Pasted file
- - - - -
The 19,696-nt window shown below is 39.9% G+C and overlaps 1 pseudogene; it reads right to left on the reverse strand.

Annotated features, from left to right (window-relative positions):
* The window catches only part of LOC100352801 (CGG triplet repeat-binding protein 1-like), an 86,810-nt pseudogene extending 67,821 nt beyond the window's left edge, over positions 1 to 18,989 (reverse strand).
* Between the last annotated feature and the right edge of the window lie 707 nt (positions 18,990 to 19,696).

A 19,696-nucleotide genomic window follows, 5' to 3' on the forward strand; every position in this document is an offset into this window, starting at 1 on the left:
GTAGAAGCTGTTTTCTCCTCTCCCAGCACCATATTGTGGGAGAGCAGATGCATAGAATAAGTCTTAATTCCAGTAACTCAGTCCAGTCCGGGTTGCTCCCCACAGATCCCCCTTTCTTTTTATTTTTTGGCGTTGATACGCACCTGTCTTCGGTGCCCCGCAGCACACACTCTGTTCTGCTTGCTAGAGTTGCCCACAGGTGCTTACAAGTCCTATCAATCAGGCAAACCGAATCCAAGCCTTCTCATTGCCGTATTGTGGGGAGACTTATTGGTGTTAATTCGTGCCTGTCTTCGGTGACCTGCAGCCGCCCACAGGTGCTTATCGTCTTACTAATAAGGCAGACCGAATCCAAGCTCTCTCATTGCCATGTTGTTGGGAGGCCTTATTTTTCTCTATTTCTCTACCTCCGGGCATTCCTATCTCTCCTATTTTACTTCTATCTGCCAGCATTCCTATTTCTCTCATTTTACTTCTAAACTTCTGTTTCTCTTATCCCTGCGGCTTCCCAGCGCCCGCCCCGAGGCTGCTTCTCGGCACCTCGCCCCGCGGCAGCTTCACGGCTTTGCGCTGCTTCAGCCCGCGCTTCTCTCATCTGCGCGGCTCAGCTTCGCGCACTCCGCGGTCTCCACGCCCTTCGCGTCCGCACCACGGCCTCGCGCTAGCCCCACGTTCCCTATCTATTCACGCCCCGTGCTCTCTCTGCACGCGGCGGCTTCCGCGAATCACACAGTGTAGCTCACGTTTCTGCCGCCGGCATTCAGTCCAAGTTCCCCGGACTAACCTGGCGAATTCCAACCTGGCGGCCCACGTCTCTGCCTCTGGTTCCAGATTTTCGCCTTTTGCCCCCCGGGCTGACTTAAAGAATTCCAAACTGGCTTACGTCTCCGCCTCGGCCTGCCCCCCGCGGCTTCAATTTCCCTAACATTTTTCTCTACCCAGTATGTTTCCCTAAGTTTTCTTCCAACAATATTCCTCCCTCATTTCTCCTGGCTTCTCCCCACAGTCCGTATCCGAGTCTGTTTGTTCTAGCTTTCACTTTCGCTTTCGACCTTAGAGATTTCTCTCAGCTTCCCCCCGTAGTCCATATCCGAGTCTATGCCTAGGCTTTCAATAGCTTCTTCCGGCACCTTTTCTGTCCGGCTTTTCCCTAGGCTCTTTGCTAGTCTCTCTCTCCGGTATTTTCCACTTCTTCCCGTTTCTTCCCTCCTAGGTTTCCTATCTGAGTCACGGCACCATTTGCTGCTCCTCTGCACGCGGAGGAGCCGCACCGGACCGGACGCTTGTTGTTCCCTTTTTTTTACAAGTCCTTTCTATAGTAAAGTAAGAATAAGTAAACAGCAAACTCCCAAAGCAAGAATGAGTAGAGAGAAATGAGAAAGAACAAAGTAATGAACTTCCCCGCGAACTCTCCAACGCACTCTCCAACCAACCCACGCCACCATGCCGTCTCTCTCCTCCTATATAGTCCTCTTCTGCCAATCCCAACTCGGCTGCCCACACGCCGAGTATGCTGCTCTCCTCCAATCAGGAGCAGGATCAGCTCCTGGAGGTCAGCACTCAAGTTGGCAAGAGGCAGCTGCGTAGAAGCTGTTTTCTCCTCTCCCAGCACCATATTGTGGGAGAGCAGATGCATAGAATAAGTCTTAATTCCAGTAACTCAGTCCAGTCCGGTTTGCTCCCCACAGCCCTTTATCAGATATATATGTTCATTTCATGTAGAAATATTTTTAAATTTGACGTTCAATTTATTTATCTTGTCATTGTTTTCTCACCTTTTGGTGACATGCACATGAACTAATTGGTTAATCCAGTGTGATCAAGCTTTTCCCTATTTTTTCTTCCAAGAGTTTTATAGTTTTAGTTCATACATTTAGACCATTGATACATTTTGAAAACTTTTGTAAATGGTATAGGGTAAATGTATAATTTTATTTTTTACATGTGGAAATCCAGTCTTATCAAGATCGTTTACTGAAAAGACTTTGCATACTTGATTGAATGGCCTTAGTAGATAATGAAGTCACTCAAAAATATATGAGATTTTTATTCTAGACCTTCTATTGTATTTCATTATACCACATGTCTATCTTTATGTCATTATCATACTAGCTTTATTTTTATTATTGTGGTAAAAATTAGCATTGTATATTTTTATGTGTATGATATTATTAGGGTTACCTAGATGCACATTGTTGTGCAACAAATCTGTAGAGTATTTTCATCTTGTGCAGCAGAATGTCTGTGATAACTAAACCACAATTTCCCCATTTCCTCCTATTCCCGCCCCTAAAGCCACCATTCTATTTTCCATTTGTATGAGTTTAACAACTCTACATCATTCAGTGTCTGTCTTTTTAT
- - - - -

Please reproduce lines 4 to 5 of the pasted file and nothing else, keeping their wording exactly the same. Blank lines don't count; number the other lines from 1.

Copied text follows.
* Between the last annotated feature and the right edge of the window lie 707 nt (positions 18,990 to 19,696).

A 19,696-nucleotide genomic window follows, 5' to 3' on the forward strand; every position in this document is an offset into this window, starting at 1 on the left: